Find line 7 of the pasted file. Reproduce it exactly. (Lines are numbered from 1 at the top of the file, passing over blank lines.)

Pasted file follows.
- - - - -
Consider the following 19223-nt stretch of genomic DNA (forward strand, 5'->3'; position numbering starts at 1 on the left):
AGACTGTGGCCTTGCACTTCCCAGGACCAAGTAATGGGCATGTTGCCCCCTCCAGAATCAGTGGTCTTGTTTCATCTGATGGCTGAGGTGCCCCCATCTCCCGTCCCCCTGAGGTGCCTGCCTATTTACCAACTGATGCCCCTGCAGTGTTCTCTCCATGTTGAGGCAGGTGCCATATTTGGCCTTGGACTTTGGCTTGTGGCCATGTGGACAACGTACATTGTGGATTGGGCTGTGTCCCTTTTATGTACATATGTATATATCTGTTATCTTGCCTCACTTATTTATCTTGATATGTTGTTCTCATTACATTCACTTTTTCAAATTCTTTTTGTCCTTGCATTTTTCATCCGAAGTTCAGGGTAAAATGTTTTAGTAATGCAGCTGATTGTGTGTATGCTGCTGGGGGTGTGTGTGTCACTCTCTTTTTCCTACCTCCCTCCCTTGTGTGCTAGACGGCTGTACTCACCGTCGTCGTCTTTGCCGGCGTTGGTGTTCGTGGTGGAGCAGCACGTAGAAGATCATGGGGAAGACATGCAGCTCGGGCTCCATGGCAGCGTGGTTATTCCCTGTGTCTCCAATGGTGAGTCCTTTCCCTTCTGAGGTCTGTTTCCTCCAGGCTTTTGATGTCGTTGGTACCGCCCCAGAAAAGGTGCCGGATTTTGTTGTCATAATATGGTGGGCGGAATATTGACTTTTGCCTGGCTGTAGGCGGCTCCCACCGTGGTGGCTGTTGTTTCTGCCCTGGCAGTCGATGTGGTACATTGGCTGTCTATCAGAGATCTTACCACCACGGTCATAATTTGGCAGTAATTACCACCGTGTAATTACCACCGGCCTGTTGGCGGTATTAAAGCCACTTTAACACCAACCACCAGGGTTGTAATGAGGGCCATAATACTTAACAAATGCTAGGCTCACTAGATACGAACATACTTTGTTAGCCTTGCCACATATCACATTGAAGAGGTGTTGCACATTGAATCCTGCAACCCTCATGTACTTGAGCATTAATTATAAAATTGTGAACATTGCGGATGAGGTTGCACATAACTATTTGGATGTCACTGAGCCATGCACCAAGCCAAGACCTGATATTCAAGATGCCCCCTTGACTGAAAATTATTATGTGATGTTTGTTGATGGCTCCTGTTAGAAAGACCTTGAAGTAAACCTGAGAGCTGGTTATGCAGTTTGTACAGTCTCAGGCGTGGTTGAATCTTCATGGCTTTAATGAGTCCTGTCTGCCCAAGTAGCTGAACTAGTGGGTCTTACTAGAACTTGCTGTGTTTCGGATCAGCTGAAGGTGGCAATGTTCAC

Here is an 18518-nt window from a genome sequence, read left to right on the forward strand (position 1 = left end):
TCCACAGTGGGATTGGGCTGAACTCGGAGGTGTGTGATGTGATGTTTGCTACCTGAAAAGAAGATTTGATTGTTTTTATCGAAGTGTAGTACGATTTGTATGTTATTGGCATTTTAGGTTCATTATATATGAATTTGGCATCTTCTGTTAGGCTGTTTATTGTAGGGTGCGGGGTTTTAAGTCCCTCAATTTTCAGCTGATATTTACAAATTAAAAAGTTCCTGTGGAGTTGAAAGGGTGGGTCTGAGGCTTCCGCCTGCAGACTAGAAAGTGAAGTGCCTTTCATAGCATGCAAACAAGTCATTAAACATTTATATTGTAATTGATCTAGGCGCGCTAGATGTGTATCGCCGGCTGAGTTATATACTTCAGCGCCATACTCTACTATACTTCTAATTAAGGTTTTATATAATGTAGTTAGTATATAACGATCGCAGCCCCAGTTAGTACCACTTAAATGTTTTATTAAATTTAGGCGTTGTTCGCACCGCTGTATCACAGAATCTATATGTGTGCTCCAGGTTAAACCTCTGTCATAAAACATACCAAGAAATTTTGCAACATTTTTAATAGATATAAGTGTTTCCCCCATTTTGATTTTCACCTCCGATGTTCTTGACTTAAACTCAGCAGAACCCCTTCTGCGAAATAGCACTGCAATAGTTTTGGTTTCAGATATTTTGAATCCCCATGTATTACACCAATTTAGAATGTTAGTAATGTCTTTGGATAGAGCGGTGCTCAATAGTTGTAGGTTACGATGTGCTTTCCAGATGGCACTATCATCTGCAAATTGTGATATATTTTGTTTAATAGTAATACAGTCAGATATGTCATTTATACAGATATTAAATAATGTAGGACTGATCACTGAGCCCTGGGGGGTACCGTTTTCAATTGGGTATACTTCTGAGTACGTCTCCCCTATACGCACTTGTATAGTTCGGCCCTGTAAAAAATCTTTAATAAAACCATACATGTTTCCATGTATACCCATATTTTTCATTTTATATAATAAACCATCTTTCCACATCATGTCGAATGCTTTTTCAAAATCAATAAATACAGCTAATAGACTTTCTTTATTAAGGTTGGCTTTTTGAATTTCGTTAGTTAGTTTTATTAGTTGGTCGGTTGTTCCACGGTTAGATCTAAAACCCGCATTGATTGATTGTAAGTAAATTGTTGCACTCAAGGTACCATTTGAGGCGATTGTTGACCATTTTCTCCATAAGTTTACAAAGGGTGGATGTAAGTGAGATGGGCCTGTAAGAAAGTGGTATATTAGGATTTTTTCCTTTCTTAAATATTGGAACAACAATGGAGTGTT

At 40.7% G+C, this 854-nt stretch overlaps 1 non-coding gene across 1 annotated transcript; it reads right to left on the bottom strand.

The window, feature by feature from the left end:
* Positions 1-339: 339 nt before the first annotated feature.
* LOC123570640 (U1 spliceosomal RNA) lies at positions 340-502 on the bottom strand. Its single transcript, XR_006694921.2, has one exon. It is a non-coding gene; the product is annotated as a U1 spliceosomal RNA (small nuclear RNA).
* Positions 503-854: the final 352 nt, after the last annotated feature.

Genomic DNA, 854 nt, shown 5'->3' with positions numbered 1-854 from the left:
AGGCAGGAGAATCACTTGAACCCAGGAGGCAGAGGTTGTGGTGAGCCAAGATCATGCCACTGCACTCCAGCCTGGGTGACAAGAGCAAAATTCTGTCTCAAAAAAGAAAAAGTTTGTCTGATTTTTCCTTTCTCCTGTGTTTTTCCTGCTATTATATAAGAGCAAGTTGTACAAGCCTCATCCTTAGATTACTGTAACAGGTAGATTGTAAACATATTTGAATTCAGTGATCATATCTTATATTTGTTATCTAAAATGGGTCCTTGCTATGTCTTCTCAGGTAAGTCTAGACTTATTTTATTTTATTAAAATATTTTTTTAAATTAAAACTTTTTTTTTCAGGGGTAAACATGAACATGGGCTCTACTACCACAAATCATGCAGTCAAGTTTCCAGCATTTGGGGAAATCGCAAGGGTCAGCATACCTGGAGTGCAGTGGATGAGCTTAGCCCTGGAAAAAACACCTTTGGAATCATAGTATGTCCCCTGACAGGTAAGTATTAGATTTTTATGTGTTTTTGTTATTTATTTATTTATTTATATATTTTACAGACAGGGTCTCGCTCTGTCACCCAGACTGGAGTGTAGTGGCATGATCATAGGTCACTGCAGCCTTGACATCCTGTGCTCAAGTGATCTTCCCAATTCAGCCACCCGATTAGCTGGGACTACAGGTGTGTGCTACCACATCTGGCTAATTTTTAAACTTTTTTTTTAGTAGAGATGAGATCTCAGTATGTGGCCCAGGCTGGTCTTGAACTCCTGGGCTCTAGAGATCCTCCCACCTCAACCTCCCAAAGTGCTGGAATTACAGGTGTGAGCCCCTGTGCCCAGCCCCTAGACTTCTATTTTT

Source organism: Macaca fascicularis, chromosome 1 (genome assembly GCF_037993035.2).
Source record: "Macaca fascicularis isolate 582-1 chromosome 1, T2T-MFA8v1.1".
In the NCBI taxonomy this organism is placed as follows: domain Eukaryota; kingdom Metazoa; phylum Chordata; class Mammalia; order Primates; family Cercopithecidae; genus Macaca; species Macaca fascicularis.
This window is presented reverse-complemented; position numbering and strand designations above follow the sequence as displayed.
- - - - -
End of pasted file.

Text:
* Positions 1-339: 339 nt before the first annotated feature.